Residents made it clear that they were not happy with the proposed apartment development on the 7200 block of Harrison Street, as over 100 people joined the plan commission’s public hearing on March 1, many with comment. Additionally, a dozen public comments, which had been submitted prior to the meeting, were read into the record. Overwhelmingly, the public comments expressed concern with one or more aspects of the project.
The project is Harrison Park View Place, a four-story 57-unit apartment building with a rooftop deck on the 7400 block of Harrison Street across from the tennis courts at the park district.
The plan commission voted to continue the meeting in April, pending more information from the applicant in the following areas: Density, both related to the number of units and the size of the building; traffic and parking; sewage and water management; and light and sound from the proposed roof deck.
The applicant, 7400-7412 W. Harrison Street Properties, LLC, was requesting five code variances: a reduction in the number of parking from a required 114 spaces to 68 spaces; a reduction in the minimum lot area per dwelling from 1,250 square feet to 485 square feet; a reduction in corner vision clearance from 5 feet to zero feet; an increase in building coverage to 87 percent; and a reduced loading berth from 12 by 30 feet to 10 by 30 feet.
The proposed building would be four stories tall, the top three accommodating apartments and the first floor housing indoor parking and a lobby and leasing area. There are no plans for retail on the first floor.
Plans as submitted include nine 2-bedroom, 2-bathroom units at 1,132 square feet each; six 2-bedroom, 1-bathroom units at 958 square feet each; 30 1-bedroom, 1-bathroom units at 887 square feet each; and 12 studio apartments at 533 square feet each.
Tim Loucopoulos, one of the developers from the LLC, said that rates for the rentals would be set according to the market feasibility study commissioned by the applicant, which would put the cost of renting the two-bedroom units at $2,010 and $2,375 per month and the one-bedrooms at $1,950 per month. No rate was provided for the studios.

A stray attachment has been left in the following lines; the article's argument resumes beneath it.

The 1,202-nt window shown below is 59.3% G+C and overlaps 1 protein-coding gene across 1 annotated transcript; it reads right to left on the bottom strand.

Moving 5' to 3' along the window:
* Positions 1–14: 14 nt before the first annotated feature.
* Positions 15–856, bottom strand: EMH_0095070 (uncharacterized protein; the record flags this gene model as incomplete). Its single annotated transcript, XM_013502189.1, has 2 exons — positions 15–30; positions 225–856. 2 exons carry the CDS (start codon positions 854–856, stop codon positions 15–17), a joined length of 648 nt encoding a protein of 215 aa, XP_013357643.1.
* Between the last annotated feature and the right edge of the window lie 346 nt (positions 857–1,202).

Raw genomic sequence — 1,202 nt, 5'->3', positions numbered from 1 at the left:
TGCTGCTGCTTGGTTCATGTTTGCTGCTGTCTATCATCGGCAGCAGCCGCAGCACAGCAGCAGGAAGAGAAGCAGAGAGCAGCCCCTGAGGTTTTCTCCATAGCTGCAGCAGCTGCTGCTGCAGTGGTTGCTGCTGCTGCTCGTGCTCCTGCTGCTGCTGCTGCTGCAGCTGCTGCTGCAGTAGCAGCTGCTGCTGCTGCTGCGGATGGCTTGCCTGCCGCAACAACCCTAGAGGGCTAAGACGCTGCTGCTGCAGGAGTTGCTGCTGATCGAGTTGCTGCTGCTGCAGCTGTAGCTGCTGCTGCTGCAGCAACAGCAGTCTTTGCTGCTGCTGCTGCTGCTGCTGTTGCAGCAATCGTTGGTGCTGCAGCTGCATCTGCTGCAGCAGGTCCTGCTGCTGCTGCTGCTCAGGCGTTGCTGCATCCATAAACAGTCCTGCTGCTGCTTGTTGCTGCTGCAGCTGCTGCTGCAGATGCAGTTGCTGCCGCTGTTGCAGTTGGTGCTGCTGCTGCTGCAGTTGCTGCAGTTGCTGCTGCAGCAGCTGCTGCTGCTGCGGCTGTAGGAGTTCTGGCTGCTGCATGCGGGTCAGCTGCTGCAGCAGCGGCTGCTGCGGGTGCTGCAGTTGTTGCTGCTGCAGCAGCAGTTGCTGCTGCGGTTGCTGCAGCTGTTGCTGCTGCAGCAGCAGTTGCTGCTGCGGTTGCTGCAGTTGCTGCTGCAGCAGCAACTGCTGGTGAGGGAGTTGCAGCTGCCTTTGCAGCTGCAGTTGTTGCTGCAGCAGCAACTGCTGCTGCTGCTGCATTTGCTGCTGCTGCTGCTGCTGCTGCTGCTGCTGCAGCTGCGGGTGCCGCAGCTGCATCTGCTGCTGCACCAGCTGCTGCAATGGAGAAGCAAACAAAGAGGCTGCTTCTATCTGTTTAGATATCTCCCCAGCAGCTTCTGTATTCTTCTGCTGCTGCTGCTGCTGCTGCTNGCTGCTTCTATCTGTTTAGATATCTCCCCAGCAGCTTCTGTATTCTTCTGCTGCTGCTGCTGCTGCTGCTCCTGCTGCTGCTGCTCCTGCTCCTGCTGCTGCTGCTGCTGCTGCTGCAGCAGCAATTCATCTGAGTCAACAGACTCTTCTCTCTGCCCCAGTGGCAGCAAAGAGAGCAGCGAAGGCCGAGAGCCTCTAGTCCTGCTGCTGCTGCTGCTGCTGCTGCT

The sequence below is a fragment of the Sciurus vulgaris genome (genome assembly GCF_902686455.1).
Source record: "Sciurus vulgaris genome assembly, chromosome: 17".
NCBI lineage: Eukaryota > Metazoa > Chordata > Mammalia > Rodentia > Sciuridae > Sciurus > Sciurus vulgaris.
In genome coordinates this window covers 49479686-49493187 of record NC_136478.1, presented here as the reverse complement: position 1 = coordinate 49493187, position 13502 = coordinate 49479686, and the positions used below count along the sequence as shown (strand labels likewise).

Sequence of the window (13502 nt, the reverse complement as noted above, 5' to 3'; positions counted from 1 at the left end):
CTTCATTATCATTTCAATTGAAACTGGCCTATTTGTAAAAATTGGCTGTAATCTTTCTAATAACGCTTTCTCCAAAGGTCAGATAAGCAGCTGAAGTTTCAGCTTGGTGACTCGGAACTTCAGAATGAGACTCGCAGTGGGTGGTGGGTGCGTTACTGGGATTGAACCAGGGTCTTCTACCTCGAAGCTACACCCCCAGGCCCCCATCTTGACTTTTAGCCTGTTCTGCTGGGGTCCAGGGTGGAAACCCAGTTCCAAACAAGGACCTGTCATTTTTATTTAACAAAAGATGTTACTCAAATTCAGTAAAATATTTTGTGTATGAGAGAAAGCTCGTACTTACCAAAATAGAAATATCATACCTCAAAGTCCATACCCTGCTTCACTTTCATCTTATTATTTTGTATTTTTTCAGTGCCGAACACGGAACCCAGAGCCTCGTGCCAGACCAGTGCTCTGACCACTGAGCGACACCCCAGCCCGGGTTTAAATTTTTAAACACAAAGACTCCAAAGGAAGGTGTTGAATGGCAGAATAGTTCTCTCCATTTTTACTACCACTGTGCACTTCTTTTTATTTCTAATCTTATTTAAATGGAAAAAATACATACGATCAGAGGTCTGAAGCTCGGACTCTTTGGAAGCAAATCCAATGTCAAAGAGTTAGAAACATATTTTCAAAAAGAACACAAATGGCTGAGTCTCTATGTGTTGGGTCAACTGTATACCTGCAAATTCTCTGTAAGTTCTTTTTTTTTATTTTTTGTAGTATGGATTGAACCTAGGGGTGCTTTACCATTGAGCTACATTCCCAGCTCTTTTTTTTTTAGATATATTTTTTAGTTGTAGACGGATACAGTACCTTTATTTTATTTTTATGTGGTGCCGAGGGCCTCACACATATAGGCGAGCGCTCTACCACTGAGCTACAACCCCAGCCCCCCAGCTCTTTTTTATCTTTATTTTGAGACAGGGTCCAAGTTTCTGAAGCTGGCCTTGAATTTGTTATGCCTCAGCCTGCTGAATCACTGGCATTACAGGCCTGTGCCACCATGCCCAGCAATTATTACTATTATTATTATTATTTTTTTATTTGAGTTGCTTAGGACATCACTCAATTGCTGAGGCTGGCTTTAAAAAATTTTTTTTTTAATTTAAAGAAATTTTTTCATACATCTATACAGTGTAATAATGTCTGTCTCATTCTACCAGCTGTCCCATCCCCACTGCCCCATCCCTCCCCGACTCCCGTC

The issues of density, traffic and parking, sewage and water management, and light and sound from the proposed roof deck were the areas of concern from residents and thus the topics for which the plan commission asked for more information at the next meeting.
Density, including both the number of units and the size of the structure, were mentioned multiple times in public comment and in questions from plan commissioners.
Former plan commission member and chair Paul Barbahen, who lives on the 800 block of Hannah Avenue, would be directly impacted by this project and addressed the number of units in the proposed development.
“There are 37 to 38 dwelling units on the block now,” Barbahen said, and adding 57 new units “increases the number of units on the block by 150 percent, which in my view adds too much density to the block.”
Traffic and parking were also issues brought up by residents and plan commissioners during the meeting. A traffic study submitted by the applicant, with pre-pandemic data from 2018, was not approved by village engineers for several reasons, including a lack of traffic count volumes from some of the intersections along Harrison Street. There was also an unresolved conversation during the meeting about whether traffic improvements related to the new project should be based on comparisons with the now-defunct businesses or with the lounge and restaurant in their heydays, when they added traffic to the area.